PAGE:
Definitely taking a unique approach to the “dangerous hillbillies in the wooded mountains” sub-genre within the horror movie space, Spell tells the story of an African-American corporate attorney named Marquis (or Marq, played by Omari Hardwick), raised in rural Appalachia by an abusive father who also was deep into dark magic—a past that Marq has been running from ever since he left the region. Now his father is dead, and Marq must return to the mountains to attend the funeral with his wife and two teenage kids.
In a stroke of horror-film luck, Marq owns and flies a single-engine plane, which he flies back home and promptly crashes while approaching his destination. He wakes up battered and bruised but alive after being found by an older woman named Ms. Eloise (Loretta Devine), who believes she can nurse him back to health in her mostly finished attic, so that they can all go searching for the rest of Marq’s family, whom she claims weren’t anywhere around the wreckage. Because we need more reasons not to trust Ms. Eloise, she builds something called a Boogity (the regional equivalent of a voodoo doll) made up of Marq’s hair, skin, blood, and certain other bodily fluids (an important theme in horror films this week) to sit in the attic and watch over him as he heals. It becomes clear that not only do Ms. Eloise and her husband and weirdly silent and strong son not want Marq to heal too completely but that they don’t ever want him to leave.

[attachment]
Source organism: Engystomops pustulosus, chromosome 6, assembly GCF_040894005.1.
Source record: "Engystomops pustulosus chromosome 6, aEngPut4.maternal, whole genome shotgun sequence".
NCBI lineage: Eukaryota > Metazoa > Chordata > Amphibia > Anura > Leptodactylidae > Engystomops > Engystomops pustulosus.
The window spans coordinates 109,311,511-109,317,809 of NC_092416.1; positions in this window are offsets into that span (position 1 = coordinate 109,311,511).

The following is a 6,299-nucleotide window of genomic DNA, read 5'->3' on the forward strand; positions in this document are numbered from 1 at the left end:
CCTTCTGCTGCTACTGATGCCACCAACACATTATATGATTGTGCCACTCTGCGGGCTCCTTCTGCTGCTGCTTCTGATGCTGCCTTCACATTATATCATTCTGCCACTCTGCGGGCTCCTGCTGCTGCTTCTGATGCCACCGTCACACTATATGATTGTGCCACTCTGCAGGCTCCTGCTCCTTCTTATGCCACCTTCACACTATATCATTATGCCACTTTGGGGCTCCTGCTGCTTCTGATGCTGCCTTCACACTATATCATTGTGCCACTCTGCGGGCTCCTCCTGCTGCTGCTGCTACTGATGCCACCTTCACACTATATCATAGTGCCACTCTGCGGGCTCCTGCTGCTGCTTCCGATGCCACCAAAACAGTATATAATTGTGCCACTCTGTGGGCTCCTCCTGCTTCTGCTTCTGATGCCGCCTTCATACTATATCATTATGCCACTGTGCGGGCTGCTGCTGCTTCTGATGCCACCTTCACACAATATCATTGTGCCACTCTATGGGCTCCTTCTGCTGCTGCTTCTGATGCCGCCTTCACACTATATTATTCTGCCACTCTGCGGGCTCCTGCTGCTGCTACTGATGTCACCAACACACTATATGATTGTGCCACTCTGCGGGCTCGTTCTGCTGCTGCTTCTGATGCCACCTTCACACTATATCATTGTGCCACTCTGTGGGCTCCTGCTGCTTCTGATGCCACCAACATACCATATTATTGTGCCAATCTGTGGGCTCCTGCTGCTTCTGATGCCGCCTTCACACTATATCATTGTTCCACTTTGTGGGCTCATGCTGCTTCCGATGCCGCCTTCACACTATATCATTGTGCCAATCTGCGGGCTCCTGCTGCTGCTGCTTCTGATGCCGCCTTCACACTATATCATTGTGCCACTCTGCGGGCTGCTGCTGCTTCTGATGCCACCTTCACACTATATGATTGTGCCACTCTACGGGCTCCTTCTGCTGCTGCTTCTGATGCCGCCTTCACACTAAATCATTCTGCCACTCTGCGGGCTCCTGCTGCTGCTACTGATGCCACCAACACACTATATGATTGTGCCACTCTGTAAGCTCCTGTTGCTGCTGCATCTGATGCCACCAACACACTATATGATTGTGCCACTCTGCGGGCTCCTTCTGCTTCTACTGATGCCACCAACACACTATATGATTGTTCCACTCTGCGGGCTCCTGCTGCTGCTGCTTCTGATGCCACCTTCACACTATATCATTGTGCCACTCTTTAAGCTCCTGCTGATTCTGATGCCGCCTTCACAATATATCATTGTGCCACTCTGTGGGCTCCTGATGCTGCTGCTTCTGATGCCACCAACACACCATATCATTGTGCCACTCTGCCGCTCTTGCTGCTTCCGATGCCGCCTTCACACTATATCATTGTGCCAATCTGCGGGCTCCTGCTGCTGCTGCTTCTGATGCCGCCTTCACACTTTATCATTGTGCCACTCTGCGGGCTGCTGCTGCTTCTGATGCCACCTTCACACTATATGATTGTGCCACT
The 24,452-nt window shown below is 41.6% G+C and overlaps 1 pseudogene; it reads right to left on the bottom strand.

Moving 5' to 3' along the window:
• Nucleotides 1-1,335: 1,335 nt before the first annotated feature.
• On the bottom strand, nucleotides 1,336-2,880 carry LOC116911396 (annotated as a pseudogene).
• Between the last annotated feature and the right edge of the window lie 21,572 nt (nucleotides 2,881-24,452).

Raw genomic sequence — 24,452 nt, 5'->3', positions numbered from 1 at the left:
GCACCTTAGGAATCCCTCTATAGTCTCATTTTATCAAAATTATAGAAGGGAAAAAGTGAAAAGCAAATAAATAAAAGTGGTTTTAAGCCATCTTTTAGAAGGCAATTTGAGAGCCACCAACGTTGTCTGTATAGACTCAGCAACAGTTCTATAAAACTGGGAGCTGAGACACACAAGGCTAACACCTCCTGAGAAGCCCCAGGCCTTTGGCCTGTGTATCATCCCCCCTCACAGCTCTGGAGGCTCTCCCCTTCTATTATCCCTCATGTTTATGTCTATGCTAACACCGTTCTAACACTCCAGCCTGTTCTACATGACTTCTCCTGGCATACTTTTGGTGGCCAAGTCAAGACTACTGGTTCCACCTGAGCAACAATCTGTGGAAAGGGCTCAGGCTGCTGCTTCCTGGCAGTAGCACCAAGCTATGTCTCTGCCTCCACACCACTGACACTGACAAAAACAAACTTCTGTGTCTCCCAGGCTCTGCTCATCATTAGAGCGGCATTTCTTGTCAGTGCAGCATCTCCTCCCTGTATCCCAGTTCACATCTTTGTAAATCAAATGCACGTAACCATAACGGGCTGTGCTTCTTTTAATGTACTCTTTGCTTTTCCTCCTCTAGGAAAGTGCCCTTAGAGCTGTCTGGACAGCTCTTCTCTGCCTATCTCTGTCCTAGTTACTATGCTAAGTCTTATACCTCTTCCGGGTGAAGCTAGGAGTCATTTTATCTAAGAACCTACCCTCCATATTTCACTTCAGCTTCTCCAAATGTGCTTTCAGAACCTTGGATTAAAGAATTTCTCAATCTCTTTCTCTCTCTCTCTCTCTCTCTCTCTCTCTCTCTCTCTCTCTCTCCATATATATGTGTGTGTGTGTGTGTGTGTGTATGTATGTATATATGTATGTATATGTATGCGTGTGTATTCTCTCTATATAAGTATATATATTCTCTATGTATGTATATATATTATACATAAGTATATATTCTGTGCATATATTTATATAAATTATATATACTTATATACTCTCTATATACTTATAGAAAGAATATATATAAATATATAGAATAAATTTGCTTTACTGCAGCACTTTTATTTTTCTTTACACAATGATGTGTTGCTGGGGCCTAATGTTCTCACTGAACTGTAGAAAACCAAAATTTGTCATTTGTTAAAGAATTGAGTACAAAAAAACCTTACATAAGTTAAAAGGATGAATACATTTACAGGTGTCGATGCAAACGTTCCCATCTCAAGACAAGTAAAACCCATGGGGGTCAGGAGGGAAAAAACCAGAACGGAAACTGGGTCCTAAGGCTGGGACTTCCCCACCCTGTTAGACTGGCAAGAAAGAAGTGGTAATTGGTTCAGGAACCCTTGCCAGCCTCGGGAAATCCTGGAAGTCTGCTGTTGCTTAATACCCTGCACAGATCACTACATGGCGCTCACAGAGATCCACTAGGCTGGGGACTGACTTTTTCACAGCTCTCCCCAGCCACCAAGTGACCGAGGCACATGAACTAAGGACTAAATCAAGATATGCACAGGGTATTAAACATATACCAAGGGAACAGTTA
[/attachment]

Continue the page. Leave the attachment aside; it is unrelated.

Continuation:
Admittedly, Spell gives us something I’ve rarely seen in the horror genre—an all-Black cast in a world in which folk magic is the key ingredient. It’s not an especially scary movie, but only because it’s more of a tense thriller, which does work well at times. The big reveals are a bit anticlimactic (another theme in this week’s horror offerings), and the entire film feels a bit undercooked.
Before long, it becomes known that Eloise is planning an important ritual to coincide with the coming blood moon, and Marq will have to tap into his long-buried knowledge of dark magic to survive and find his family—if they’re still alive. This inner struggle is probably the most interesting aspect of the film, and Hardwick does a really solid job playing inner turmoil convincingly. The film is also wildly gory at time, which is a plus—the way in which Ms. Eloise keeps him from walking right and thus escaping is especially nasty. Devine is clearly having a blast playing this overtly evil character, one that still possesses a type of country charm that makes us adore her. And the production design makes her home—especially that attic—look genuinely rundown to the point where you can almost smell the rotting wood and strange potions brewing and stewing all over the house.
Weirdly, the story, especially the ending, has a great deal in common with HBO’s recent series “Lovecraft Country” and that show’s idea that African Americans possess all of the magic in the world. As I said, there aren’t a lot of surprises or scares, but there are enough interesting qualities to Spell to recommend it. Plus, it’s short enough to make it painless.
The film is now available on VOD.
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